When Microsoft unveiled Office for iPad last week, neither CEO Satya Nadella nor the company said much of anything about a similar touch version for Windows 8.1.
But analysts expect that to change this week at Microsoft's Build conference.
"Today was a day for heterogeneity, Microsoft in a non-Microsoft world," said Wes Miller of Directions on Microsoft in an interview on Thursday, the day Microsoft launched Office for iPad. "How do I manage that? How will I deal with a BYOD world? But I think next week is more about Windows. I'm fully expecting Windows news [about Office] not too far in the future."
That near-future will be as soon as this week, when Microsoft hosts the Build developers conference in San Francisco April 2-4, said Ross Rubin, an independent analyst at Reticle Research.
"Clearly, Nadella gave just a piece of the overall strategy today," Rubin said on Thursday. "The balance is between supporting customers not on Microsoft's platforms, supporting customers on Windows on other OEMs' devices, and supporting customers on Microsoft's own devices. Today we got a taste of how Microsoft is embracing the first. We'll get how they address the latter groups at Build."
After last week's news conference, which was webcast -- both Miller and Rubin watched that webcast -- and off-camera, Nadella confirmed that Microsoft would expand on Office on Windows at the developers conference, according to Geekwire.
Not surprisingly, Nadella did not promise that Microsoft would launch a Windows 8.1-specific version of Office then, one that would also be a touch-first suite and run on that operating system's "Modern," ne "Metro" user interface (UI). "You'll see us talk even more about it next week, in terms of what innovation we are doing on that platform," Nadella told Geekwire.
Nadella hinted at the same in a blog he authored last week. "We're a few days away from Build, our developer conference, where next week we'll share where we're going with key platforms like Windows, Windows Phone, Xbox and Azure," he wrote.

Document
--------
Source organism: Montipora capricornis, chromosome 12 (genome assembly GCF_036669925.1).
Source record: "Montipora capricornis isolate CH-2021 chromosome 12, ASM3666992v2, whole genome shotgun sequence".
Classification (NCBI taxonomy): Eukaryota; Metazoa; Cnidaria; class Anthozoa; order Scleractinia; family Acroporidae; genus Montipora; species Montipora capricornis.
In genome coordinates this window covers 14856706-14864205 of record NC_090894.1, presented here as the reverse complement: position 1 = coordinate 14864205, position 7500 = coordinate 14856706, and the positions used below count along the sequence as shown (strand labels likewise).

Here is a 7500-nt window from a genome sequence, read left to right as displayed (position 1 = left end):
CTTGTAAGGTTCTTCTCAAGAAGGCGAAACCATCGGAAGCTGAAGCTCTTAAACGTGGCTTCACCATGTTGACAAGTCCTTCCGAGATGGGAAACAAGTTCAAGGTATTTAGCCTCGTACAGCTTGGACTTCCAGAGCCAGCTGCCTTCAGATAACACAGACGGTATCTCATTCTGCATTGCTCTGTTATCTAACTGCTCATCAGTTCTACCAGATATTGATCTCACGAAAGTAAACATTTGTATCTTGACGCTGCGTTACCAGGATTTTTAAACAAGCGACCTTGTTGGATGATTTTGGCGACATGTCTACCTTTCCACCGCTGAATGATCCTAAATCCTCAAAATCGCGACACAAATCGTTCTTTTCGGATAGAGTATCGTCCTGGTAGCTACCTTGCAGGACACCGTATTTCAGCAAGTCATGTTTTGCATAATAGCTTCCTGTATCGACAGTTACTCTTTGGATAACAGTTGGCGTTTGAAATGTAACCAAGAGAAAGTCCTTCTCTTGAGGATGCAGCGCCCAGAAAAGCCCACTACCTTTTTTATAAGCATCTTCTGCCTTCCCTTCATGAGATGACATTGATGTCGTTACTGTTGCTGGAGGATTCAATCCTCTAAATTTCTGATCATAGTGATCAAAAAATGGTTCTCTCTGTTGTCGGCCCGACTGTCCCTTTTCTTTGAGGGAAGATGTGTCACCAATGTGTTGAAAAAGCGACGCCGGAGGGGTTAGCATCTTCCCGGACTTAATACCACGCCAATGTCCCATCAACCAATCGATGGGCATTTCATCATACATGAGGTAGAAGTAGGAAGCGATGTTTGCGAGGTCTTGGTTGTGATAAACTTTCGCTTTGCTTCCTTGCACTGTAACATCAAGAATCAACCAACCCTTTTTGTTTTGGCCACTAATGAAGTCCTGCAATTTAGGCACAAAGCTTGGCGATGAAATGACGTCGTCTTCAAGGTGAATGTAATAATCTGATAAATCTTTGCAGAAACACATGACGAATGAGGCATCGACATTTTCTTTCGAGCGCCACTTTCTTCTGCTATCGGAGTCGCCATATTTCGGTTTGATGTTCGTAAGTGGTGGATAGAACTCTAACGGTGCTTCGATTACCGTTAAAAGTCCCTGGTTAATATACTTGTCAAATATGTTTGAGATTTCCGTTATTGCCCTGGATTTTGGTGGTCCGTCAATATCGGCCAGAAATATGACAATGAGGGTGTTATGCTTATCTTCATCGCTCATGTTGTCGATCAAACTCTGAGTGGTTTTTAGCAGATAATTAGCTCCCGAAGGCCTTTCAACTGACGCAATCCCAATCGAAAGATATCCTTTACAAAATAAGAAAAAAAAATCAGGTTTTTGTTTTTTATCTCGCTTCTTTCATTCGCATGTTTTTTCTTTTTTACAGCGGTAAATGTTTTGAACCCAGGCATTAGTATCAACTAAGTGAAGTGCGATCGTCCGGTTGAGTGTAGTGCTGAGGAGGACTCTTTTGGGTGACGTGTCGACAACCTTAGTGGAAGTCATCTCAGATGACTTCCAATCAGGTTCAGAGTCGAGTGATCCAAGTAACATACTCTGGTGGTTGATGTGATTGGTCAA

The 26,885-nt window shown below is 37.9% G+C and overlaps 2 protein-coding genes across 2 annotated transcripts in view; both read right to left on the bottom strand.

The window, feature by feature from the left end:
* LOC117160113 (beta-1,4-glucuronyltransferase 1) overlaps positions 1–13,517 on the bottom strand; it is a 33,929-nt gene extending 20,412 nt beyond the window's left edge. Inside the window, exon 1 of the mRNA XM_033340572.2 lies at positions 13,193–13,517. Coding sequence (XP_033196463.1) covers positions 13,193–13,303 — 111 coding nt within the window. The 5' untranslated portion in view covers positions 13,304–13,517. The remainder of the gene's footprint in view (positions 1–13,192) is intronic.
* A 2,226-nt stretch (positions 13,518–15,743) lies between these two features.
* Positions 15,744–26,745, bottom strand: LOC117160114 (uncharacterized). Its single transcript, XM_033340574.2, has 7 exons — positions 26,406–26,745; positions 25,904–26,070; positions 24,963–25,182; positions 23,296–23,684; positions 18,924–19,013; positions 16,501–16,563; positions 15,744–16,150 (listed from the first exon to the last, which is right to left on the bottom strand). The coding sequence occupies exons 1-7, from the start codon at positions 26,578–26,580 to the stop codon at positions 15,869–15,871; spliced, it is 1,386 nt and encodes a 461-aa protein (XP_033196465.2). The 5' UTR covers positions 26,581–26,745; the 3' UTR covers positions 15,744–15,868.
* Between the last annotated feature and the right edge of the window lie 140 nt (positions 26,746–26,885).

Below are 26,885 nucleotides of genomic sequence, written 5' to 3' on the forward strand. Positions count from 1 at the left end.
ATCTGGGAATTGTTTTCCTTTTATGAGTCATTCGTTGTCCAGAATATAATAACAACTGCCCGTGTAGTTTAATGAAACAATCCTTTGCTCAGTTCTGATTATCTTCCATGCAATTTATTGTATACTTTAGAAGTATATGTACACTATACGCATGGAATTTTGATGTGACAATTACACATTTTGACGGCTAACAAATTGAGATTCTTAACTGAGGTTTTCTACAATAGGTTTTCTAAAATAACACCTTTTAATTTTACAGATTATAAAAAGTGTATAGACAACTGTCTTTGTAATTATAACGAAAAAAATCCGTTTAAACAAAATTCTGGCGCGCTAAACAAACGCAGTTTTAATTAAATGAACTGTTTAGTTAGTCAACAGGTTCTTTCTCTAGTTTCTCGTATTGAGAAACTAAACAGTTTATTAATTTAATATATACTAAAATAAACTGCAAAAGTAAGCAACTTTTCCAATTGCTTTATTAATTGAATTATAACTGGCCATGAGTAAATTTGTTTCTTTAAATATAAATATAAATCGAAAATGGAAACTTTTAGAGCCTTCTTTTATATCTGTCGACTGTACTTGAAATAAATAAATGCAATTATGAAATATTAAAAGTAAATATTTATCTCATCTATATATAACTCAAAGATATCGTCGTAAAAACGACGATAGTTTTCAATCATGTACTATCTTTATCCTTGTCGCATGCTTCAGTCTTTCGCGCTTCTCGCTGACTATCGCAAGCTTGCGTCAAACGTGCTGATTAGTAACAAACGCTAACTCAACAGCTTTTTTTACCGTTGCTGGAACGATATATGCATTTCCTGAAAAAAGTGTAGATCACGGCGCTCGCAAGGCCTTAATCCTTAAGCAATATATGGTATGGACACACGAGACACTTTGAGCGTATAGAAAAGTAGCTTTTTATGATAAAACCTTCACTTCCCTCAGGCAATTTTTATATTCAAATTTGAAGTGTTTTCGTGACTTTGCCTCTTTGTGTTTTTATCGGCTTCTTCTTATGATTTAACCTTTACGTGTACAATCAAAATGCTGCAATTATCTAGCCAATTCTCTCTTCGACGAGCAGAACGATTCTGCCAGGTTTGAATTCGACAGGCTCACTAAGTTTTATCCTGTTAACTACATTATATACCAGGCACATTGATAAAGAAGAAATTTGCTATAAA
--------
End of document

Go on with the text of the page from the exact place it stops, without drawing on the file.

The unveiling order of a touch-enabled Office -- first for iPad, Microsoft's tablet rival -- was a departure from previous company statements. Last October, then-CEO Steve Ballmer told an audience at a Gartner-hosted symposium that Office for iPad would ship, but only after something similar had launched for Windows 8.1.
As recently as a week before Microsoft trotted out Office for iPad, some experts were skeptical, rumors notwithstanding, that the company would launch on a competitor's platform before it did on its own. And for good reason.
"You'd better bet that if they [do unveil] Office for the iPad, they give a lot of details on Office for Metro," said Patrick Moorhead, principal analyst at Moor Insights & Strategy, in a March 19 interview. "It would be absolutely horrible if they didn't. Microsoft has drilled in developers' heads that anything other than Windows is bad."
To Moorhead and others, Microsoft risked fracturing already-strained relationships with developers by promoting apps on a non-Windows OS.
But by Thursday, Moorhead and other analysts were singing a different tune, applauding Microsoft for demonstrating that it was serious about its devices and services strategy, or as Nadella has put it, a "mobile-first, cloud-first" strategy -- even if that meant discarding the "Windows-first" philosophy it's adhered to for decades.
"This was the proof point of delivering on the devices and services strategy," Moorhead said last week.
Microsoft will kick off Build April 2 with a keynote address scheduled to run from 8:30 to 11:30 a.m. PT (11:30 a.m. to 2:30 p.m. ET). As at past Build conferences, Microsoft will live stream the keynote from its Channel 9 website and the conference's own page. Nadella is expected to participate in the keynote, just as Ballmer did in the years prior.
Gregg Keizer covers Microsoft, security issues, Apple, Web browsers and general technology breaking news for Computerworld. Follow Gregg on Twitter at @gkeizer, on Google+ or subscribe to Gregg's RSS feed. His email address is email@example.com.
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This story, "Where's the Touch-First Office for Windows?" was originally published by Computerworld.